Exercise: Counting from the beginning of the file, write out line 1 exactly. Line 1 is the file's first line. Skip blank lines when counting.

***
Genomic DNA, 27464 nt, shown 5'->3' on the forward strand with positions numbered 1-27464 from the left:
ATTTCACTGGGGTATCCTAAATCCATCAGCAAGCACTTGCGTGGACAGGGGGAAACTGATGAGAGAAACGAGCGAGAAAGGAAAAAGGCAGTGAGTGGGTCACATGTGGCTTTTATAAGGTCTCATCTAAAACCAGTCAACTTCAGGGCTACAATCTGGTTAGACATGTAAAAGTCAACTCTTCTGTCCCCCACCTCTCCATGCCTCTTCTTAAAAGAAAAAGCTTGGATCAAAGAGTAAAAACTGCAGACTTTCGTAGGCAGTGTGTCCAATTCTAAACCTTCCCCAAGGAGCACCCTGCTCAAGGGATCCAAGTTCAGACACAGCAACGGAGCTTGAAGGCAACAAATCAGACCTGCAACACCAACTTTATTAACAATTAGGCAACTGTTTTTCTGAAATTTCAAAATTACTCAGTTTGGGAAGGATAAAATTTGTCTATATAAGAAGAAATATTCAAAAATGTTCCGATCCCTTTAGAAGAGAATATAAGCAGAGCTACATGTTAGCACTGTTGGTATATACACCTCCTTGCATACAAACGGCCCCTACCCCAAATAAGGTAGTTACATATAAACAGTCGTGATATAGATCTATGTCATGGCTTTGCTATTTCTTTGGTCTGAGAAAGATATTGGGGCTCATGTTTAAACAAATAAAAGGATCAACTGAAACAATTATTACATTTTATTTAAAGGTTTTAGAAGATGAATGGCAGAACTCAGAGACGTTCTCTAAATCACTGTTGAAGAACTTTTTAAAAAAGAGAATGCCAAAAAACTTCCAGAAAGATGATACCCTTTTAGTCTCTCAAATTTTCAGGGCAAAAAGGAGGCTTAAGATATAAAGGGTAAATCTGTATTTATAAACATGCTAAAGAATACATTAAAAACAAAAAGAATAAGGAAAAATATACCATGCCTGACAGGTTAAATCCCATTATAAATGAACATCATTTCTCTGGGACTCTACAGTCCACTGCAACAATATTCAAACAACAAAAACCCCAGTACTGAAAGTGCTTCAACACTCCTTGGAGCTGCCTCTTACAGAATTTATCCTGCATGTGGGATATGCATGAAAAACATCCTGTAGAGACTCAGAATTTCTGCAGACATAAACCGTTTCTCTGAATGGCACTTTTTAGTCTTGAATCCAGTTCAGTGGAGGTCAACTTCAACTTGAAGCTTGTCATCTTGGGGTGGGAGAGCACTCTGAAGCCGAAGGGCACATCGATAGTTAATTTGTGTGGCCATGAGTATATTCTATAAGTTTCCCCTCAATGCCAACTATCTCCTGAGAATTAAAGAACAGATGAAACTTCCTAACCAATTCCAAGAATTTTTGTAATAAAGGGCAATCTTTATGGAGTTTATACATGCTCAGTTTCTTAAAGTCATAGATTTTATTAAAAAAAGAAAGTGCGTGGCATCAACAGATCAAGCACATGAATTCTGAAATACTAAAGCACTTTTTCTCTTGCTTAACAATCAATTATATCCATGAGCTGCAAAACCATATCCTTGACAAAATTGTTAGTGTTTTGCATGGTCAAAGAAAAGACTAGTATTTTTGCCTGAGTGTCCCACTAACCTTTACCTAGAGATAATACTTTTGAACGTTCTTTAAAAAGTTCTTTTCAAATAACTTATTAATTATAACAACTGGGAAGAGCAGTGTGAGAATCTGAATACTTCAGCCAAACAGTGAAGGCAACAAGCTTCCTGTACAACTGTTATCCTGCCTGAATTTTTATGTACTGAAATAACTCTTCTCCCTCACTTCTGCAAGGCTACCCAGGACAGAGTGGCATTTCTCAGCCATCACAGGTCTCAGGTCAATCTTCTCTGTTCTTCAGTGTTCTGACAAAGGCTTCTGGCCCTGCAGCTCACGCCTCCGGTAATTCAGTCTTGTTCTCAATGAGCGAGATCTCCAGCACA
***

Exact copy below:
Genomic DNA, 27464 nt, shown 5'->3' on the forward strand with positions numbered 1-27464 from the left: